Hotbin Composting Review

HotBin ComposterHot off the press: A new composter has been launched called the hotbin.  Made of expanded polypropolene it is very well insulated and, with the right balance of materials (as ever), can achieve high composting temperature quickly, even in the middle of winter.

Reviews from the trials seem very positive but flag up a couple of interesting points to consider. Hot composting means you will have compost ready more quickly.  Inevitably making compost quickly means filling the composter more often to replace what has been removed. In order to do this you need a steady supply of waste materials and not just any materials, the right mix.

Grass mowings are a classic surplus material and this composter can deal with them all, but not on their own.  In order to ‘soak up’ the wetter, nitrogen-rich  grass a drier, carbon -rich material is required.  Cue the ‘bulking agent’ (wood chip) supplied by the company at £12.25 for a 40 litre bag.

The hotbin costs £138 or £236 for a twin bin system – a second bin in which to put waste while you wait for the first lot of compost to be ready to harvest.  If you are drowning in waste and urgently need more compost on your land (you certainly can’t have enough) then this may be a price worth paying.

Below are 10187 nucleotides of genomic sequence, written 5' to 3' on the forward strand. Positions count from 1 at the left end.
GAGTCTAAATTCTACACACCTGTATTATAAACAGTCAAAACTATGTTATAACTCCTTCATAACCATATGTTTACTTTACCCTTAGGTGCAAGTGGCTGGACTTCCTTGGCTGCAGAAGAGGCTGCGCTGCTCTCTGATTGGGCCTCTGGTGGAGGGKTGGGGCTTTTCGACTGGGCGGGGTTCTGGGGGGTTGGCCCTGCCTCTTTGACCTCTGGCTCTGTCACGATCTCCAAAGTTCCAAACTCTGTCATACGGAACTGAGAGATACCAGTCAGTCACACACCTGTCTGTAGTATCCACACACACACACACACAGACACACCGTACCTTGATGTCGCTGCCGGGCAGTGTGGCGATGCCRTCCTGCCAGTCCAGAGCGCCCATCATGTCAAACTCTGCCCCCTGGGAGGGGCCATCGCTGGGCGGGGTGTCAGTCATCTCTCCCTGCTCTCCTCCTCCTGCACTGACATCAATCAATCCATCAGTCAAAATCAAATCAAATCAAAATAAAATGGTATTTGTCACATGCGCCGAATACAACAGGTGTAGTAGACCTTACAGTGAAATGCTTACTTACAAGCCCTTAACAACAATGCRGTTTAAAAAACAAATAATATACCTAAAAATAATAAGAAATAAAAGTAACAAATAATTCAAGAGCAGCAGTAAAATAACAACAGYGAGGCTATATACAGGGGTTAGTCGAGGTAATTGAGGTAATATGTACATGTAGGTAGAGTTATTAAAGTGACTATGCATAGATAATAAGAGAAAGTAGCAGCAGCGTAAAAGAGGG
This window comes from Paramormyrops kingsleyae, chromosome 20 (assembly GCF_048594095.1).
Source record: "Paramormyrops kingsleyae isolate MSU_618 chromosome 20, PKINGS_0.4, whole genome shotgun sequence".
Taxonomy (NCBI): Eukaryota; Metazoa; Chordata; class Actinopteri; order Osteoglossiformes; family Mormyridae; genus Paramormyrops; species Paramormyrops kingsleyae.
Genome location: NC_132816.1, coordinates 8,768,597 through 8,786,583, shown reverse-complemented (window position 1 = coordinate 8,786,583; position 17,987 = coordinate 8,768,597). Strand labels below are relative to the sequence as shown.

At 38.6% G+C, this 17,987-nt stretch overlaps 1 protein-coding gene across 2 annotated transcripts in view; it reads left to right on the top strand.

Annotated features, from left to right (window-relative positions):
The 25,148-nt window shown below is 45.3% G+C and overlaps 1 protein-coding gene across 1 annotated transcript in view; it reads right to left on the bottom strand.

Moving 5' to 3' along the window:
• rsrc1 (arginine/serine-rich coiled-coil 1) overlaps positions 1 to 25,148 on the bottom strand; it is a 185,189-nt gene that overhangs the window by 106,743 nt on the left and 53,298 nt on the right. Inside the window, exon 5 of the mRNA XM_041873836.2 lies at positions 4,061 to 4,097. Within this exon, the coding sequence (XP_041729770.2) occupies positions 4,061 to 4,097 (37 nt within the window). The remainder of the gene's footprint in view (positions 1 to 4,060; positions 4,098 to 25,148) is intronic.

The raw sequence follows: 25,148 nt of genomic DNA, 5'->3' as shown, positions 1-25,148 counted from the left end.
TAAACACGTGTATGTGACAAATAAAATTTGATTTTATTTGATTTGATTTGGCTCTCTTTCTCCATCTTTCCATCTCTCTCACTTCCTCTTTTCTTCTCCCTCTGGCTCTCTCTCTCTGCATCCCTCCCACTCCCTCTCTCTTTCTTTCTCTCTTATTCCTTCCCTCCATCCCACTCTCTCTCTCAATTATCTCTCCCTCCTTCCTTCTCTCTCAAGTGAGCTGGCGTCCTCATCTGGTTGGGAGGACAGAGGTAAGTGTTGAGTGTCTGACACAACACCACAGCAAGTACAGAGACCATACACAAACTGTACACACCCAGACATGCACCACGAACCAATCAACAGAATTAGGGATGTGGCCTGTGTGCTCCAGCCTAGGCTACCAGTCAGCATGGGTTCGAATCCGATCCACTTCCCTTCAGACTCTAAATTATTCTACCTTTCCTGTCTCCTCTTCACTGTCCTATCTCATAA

However with compost I have to disagree with Benjamin Franklin, time isn’t money.  If you are prepared to wait a while, your (chopped up) woody prunings will act as the wood chips and cost nothing plus where else would they go?  I know the grass can swamp other materials in the summer but they can be used to mulch fruit trees or even just laid on the ground if they threaten to send the compost into smelly black slime.

The guy that invented the hotbin, Tony Callaghan, was frustrated with an overflowing compost bin and he has indeed come up with a solution to the problem of more waste than he could cope with.  Indeed, in comparison to the NatureMill that I have been so keen to praise, the hotbin is both cheaper to buy and doesn’t require an external source of heat.  Both systems need the extra carbon input but hotbin triumphs in not having any mechanical parts that could malfunction.

This is one hungry little bin and unless you’re prepared to feed it it won’t thrive.  If you have surplus food for it however it will repay you by in turn feeding the soil’s insatiable appetite for organic matter.  And that is worth its weight in gold.

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Sarah Cowell About Sarah Cowell

Sarah Cowell was a homeopath for 12 years before being completely entranced by the plant kingdom. She retrained with a RHS diploma in horticulture and now works part time for a charity teaching basic horticulture skills to vulnerable adults. Her latest enthusiasm is beekeeping and especially the plants that honey bees feed on. For more on this subject see

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